USD’s Kappa Alpha Theta sorority chapter is participating in an October social media movement called #LoveisLouder.
The movement was created by the Jed Foundation and actress Brittany Snow to promote self-love, and to show people that under any circumstance they are loved and are not alone.
Junior Ashley Rook, who is one of 134 other Kappa Alpha Theta’s members at USD, said the movement helps show younger women and men that there are people who feel the same isolation, and that they are not alone.
“It’s out there to say there’s more people out there with you, (and) you can have everyone’s love,” Rook said. “You don’t have to go through everything by yourself.”
Molly Cahoy, junior and Kappa Alpha Theta’s chief panhellenic officer, said the movement is important to publicize especially at a college because the younger population is always at war with themselves and their image.
“Girls and women are going through a bunch of changes and being on (their) own,” Cahoy said. “It’s hard to see all these other women on campus and some have better confidence than others, so I feel it’s important that they can see that everyone’s there for each other.”
First-year and Kappa Alpha Theta member Kjerstin Williams said the movement is important to her on a personal level.
“I have a lot of friends that have really gone through depression issues or just self-image issues,” Williams said. “Even myself, sometimes I struggle with seeing myself as beautiful or perfect.”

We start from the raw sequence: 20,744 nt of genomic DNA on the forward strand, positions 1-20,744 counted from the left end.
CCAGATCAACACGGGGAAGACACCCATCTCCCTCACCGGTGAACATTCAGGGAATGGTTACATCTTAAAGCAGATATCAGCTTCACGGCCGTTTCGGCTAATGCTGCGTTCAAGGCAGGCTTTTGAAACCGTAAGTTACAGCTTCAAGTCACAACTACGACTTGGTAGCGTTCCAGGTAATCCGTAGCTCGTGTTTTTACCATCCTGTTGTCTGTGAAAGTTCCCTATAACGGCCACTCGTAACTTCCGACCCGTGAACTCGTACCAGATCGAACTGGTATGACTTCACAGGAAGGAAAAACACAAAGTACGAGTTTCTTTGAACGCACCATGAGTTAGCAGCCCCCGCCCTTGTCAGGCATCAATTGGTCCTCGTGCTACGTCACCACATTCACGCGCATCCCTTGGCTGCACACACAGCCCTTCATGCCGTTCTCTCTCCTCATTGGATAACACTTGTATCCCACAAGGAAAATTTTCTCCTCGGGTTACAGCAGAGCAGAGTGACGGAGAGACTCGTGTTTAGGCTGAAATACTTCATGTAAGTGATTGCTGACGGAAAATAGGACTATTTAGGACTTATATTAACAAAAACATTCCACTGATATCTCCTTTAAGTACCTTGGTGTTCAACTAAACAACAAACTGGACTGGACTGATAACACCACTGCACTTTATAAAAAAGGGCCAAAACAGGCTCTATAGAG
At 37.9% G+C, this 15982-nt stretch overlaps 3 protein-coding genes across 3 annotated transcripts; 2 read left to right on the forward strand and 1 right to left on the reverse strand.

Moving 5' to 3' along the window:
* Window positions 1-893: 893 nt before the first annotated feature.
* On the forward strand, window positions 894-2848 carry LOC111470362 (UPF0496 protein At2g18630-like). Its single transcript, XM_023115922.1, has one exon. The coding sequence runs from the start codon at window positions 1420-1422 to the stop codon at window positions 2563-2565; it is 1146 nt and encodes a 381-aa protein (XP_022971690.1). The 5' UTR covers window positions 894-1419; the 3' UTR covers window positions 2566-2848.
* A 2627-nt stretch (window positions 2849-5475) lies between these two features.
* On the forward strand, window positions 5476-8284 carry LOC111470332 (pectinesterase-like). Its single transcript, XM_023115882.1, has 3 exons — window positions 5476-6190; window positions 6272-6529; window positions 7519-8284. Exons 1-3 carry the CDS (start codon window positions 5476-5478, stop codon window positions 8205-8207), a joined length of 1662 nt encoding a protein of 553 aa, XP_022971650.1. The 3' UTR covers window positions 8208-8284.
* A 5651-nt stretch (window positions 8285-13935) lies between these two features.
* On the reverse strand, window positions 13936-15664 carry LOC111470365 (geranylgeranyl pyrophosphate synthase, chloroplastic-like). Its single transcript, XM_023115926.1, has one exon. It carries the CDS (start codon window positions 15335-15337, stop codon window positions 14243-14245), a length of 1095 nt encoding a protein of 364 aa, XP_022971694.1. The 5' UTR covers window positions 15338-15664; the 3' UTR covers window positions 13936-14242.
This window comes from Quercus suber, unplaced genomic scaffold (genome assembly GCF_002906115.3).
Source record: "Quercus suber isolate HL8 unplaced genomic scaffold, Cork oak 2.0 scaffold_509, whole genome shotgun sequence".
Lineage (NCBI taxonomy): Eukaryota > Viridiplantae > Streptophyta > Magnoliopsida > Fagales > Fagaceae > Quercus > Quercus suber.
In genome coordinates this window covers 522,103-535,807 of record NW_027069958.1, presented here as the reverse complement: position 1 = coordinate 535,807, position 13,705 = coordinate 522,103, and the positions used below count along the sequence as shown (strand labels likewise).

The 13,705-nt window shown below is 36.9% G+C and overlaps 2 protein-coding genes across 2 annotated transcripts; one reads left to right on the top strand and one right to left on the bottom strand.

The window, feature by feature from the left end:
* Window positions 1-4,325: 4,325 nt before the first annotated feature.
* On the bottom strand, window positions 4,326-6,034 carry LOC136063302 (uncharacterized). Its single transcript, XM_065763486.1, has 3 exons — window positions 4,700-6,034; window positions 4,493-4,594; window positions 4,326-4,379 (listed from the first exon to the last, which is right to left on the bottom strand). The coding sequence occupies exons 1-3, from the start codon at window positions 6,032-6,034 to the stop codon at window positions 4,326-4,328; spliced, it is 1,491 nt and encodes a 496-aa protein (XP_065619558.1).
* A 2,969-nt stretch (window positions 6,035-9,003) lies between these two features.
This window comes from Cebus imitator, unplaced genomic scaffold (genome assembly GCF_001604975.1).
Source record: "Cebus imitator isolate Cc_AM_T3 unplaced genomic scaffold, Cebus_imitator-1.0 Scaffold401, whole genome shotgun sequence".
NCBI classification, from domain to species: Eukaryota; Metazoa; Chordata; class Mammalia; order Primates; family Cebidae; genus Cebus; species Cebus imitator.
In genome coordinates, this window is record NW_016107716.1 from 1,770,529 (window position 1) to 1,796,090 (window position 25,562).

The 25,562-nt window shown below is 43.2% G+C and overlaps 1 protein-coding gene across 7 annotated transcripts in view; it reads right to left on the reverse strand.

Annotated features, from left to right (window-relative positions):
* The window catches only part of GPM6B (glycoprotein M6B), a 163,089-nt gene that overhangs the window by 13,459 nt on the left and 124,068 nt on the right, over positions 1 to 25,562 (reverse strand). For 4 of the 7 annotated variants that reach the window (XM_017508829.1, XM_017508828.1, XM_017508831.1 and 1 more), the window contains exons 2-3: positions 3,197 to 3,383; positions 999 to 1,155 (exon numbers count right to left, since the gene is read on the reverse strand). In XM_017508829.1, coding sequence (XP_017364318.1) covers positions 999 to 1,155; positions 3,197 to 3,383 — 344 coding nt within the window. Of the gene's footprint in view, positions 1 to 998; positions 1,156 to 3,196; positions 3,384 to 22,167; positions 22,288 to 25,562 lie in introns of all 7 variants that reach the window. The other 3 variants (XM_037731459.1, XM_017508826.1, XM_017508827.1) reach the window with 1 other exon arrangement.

The sorority isn’t hosting any events for the campaign, but is instead having its members post pictures with the hashtag #LoveisLouder to social media to spread the word.
The members have different days throughout the week that they take pictures and post them with their own personal hashtag.
For example, Rook’s hashtag is #LoveisLouderThanSelfHarm.
“It means a lot near and dear to me,” Rook said. “Even if you think you’re not worth it, everybody has self-worth.”
Cahoy posted the hashtag #LoveisLouderThanSelfImage, which has a personal connection to her because she, like many other people, struggled at times with self-image and feeling good about herself. She said love is more important than what people look like.
“When you’re on your own and you don’t have your normal group of friends, and coming to college your freshman year, it’s hard,” Cahoy said. “I remembered in high school there are girls that are hard on each other because of that and I want those women to see that that’s not important — who you are and what you believe in is important.”
Williams posted the hashtag #LoveisLouderThanPressuretobePerfect, which she said really “hit home” for her when she was in high school and needed to get perfect grades or a perfect GPA.
“I’m realizing that maybe that isn’t the most important thing in life,” Williams said. “Maybe if you just create those good friendships or do really good (in a) club or something like that, it’s better than getting a 100 percent all the time.”
So far, Kappa Alpha Theta has received positive feedback from the social media posts, and people have been receptive and posted their own pictures to spread the love.
“It’s another support system,” Williams said. “And it’s good to see that positive effect that social media can have.”
Though the movement is only a month long, Kappa Alpha Theta members hope to continue to promote the messages they’ve been posting about this past month.
“There (are) so many different people on campus who are going through so many different things,” Rook said. “I want people to know that they’re not alone. Everybody has their own insecurities and flaws, but you’re made the way you are – no one should be judged based on something they did or how they feel about themselves or what society sees themselves as.”